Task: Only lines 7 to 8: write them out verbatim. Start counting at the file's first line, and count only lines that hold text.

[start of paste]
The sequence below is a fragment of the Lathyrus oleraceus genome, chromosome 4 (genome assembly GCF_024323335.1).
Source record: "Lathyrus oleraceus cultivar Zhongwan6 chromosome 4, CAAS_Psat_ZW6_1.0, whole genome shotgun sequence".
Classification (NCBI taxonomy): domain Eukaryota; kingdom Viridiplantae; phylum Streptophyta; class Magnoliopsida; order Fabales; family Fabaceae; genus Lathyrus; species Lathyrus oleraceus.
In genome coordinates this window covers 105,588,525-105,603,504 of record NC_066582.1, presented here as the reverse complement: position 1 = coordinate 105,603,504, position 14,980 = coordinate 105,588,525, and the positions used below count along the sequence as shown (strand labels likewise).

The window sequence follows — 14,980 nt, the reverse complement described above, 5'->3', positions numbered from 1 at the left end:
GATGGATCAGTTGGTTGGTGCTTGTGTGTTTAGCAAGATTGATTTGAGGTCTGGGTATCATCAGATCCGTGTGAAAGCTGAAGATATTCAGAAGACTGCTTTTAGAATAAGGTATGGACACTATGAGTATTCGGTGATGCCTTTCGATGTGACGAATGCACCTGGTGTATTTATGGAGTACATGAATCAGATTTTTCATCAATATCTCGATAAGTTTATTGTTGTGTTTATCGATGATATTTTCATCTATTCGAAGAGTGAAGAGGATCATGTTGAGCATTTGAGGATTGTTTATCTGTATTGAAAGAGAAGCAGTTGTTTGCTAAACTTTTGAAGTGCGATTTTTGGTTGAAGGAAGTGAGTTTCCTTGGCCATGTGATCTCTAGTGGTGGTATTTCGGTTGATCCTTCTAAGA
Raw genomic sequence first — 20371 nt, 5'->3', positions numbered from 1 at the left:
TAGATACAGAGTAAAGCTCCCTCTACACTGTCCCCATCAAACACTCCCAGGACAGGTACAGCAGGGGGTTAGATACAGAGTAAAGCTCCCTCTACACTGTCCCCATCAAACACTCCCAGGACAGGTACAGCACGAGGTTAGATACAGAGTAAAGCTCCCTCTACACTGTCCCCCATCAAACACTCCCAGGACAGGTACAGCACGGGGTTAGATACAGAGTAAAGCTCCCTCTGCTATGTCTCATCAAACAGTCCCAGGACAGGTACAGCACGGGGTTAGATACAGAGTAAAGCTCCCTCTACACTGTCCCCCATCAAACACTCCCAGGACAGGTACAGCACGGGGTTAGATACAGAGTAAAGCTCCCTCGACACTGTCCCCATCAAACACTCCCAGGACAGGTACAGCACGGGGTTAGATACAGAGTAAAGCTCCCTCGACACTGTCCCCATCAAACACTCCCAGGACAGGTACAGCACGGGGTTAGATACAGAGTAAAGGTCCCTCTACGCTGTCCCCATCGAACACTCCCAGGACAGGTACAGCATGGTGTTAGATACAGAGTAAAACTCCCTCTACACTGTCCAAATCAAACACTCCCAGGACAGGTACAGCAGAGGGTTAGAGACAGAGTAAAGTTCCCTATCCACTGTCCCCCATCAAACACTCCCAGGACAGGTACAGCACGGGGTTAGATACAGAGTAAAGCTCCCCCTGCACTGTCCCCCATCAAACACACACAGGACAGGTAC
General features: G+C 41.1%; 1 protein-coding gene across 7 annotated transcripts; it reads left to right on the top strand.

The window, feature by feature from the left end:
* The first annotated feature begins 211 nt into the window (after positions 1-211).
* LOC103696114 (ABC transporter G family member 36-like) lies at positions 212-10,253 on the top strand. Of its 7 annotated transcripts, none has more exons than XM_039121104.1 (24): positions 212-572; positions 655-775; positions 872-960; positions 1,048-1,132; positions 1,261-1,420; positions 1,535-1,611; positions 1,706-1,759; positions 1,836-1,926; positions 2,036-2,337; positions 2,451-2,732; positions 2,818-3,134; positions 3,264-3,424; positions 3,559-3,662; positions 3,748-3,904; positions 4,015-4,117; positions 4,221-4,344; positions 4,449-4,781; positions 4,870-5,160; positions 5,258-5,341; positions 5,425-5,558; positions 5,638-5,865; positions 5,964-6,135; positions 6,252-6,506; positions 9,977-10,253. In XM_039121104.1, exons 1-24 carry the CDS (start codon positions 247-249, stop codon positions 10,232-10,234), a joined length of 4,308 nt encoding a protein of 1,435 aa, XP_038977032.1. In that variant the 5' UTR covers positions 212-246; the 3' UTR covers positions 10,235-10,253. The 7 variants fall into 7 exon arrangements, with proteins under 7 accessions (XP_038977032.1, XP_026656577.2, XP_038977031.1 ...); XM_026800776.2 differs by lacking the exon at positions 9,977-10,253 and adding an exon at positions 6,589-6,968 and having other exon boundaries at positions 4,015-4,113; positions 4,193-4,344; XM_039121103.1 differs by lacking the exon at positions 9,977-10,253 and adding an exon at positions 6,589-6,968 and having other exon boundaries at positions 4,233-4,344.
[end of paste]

Raw genomic sequence first — 20371 nt, 5'->3', positions numbered from 1 at the left:
TAGATACAGAGTAAAGCTCCCTCTACACTGTCCCCATCAAACACTCCCAGGACAGGTACAGCAGGGGGTTAGATACAGAGTAAAGCTCCCTCTACACTGTCCCCATCAAACACTCCCAGGACAGGTACAGCACGAGGTTAGATACAGAGTAAAGCTCCCTCTACACTGTCCCCCATCAAACACTCCCAGGACAGGTACAGCACGGGGTTAGATACAGAGTAAAGCTCCCTCTGCTATGTCTCATCAAACAGTCCCAGGACAGGTACAGCACGGGGTTAGATACAGAGTAAAGCTCCCTCTACACTGTCCCCCATCAAACACTCCCAGGACAGGTACAGCACGGGGTTAGATACAGAGTAAAGCTCCCTCGACACTGTCCCCATCAAACACTCCCAGGACAGGTACAGCACGGGGTTAGATACAGAGTAAAGCTCCCTCGACACTGTCCCCATCAAACACTCCCAGGACAGGTACAGCACGGGGTTAGATACAGAGTAAAGGTCCCTCTACGCTGTCCCCATCGAACACTCCCAGGACAGGTACAGCATGGTGTTAGATACAGAGTAAAACTCCCTCTACACTGTCCAAATCAAACACTCCCAGGACAGGTACAGCAGAGGGTTAGAGACAGAGTAAAGTTCCCTATCCACTGTCCCCCATCAAACACTCCCAGGACAGGTACAGCACGGGGTTAGATACAGAGTAAAGCTCCCCCTGCACTGTCCCCCATCAAACACACACAGGACAGGTAC